How do you as the "in house expert" determine if an email is Phish or real?


(Paul Prunty) #1

I had a user forward me an email he had received from Tech Data. This email was indistinguishable from a KnowBe4 simulated phish!

Below is the meat of the message:
(there were some embedded images above this that aren’t important here that showed some spoof messages)


Sure, everything looks on the up and up - it’s good advice in the text… but the links!

The only reason I knew it wasn’t a KnowBe4 simulation was because I just finished my preliminary baseline campaign and this user had already forwarded me the KnowBe4 simulated threat!

There was only one link in the whole email that didn’t go to http://mkto-k0087.com/, that was the one to open it in a web browser. To save you the trouble, that domain belongs to MarkMonitor.com, which is a marketing company apparently.

So I ask - ye who have already deployed this and have users forwarding you emails they suspect to be Phish… what do you use to determine if it’s real or not?


(Paul Prunty) #2

And here is the other email that was tying my up in knots.
What do you think - is this real or Malware?:

I’ve redacted the names and email addresses - except for the last name of the person who sent it which raised the hair on the back of our necks.

So based on what you see here - how do you go about determining if this is a phish or real? Do you go anywhere near that PDF file?

(This was also a real email BTW, and “Stalker” is the person’s real last name and that is their personal Gmail account… The PDF is a one page generic invoice)


#3

I view the header of the email.

They have to send the email as an attachment to you so you can view the original.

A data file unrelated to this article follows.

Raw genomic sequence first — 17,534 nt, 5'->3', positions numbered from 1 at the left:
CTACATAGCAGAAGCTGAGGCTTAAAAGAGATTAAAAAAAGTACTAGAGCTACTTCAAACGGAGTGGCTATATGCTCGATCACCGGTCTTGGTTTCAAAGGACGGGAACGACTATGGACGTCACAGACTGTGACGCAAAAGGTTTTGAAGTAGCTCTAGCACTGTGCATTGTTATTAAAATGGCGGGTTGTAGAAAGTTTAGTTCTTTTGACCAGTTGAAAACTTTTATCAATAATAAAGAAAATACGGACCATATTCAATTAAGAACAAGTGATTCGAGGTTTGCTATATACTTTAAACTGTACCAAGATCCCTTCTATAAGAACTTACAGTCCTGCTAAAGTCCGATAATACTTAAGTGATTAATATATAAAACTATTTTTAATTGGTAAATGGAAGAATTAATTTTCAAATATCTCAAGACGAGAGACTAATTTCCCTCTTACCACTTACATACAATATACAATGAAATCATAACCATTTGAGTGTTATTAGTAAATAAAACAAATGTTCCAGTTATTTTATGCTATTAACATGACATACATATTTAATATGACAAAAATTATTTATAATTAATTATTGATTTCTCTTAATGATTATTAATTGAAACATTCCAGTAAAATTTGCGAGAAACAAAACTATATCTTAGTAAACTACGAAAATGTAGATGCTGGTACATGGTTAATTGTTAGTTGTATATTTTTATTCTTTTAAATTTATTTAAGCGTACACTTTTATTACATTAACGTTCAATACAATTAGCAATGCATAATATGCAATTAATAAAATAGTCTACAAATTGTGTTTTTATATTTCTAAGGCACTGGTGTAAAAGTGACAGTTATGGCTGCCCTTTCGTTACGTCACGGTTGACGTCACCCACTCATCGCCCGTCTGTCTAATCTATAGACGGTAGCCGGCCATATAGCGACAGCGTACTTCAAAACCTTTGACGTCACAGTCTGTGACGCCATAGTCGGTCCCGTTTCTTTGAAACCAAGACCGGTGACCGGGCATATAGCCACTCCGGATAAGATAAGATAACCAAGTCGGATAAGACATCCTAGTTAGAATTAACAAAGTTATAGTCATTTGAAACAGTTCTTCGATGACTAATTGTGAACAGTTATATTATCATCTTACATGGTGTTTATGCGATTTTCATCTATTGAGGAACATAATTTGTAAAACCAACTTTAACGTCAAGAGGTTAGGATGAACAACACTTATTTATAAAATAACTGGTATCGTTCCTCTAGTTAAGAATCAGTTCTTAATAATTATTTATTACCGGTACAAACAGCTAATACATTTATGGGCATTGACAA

Does this help?


(Paul Prunty) #4

Not really.

During this same time frame, I got this email… but I couldn’t see anything wrong with it in the header.
Is there a tool you use that helps you understand/decode the header? I’m using an old MS link - I think the header reader is the only part of the site that still works.
This is what the email looked like - Obvious phish:


(Paul Prunty) #5

Can you find where in this header I can see that this is a phish? Everything here makes it look like it came from Quest.

This is the tool I used to examine the header: https://testconnectivity.microsoft.com/

Just looking at the header info, the only think I can see that fails is the SPF:
“domain of quest.com used an invalid SPF mechanism”

Here is the header info 1/5


(Paul Prunty) #6

2/5


(Paul Prunty) #7

3/5


(Paul Prunty) #8

4/5


(Paul Prunty) #9

5/5


#10

Wow. I can see why you are stressed out.

I was just referring to the File - Properties - Internet Headers.

The site you are using is giving you a lot of information but I don’t know think that is what it is meant for. Did someone suggest that site to you?

We just fall back on the usual rules:

  1. Are you expecting it?
  2. Is it out of character for that person to ask for or send this?
  3. Call the person directly, not the phone number in the email.
  4. Do not click on links in an email but go to the website itself. For example, Bank website or Credit Card website.

You probably already know all of these but it is always better to err on the side of being safe and delete it if unsure.

Sorry I could not be of more help.


(Paul Prunty) #11

Hey, I really appreciate you taking the time to answer!

I’m a little frustrated with our state of defense right now. KnowBe4 is teaching our users to “Look at the links - do they go where they should?” But now the legitimate emails - even customer service ones like the ones above I posted - go through marketing companies that change all the links to something very different and possibly suspicious.

How are my users supposed to know that “Http://mkto-k0087.com” is really the website that Tech Data’s email marketing firm uses? What is to prevent a savvy hacker from getting the mkt0-k0087 domain? How do I know that EITHER of these pathways are good OR bad.

That is my struggle. I want my users to be educated, I want them to be able to accurately know if an email is coming from a company or a hacker… just like KnowBe4 promises to teach!

My boss is the Keeper of Old Tools, and she gave me this link. I don’t think anything works here except for the header analyzer tool:
https://testconnectivity.microsoft.com
Click on the tab on the bottom labeled “Message Analyzer”